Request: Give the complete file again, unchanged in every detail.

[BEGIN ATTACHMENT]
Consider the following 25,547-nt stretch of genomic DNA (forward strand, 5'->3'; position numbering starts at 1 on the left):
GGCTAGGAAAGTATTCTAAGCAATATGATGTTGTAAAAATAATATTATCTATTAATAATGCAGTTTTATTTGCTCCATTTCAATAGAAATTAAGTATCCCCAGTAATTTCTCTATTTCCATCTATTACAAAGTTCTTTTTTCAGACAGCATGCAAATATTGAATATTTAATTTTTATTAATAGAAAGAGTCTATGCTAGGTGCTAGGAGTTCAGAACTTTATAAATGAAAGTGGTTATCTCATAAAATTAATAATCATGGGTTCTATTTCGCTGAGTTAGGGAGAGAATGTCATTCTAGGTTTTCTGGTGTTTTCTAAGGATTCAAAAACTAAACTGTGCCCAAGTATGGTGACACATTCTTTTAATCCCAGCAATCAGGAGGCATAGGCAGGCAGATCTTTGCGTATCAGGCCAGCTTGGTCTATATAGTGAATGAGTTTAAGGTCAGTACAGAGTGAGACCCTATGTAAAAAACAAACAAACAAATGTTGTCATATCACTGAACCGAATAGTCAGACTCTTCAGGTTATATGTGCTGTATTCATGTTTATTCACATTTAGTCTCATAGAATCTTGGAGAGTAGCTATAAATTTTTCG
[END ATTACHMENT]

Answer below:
Consider the following 25,547-nt stretch of genomic DNA (forward strand, 5'->3'; position numbering starts at 1 on the left):
GGCTAGGAAAGTATTCTAAGCAATATGATGTTGTAAAAATAATATTATCTATTAATAATGCAGTTTTATTTGCTCCATTTCAATAGAAATTAAGTATCCCCAGTAATTTCTCTATTTCCATCTATTACAAAGTTCTTTTTTCAGACAGCATGCAAATATTGAATATTTAATTTTTATTAATAGAAAGAGTCTATGCTAGGTGCTAGGAGTTCAGAACTTTATAAATGAAAGTGGTTATCTCATAAAATTAATAATCATGGGTTCTATTTCGCTGAGTTAGGGAGAGAATGTCATTCTAGGTTTTCTGGTGTTTTCTAAGGATTCAAAAACTAAACTGTGCCCAAGTATGGTGACACATTCTTTTAATCCCAGCAATCAGGAGGCATAGGCAGGCAGATCTTTGCGTATCAGGCCAGCTTGGTCTATATAGTGAATGAGTTTAAGGTCAGTACAGAGTGAGACCCTATGTAAAAAACAAACAAACAAATGTTGTCATATCACTGAACCGAATAGTCAGACTCTTCAGGTTATATGTGCTGTATTCATGTTTATTCACATTTAGTCTCATAGAATCTTGGAGAGTAGCTATAAATTTTTCG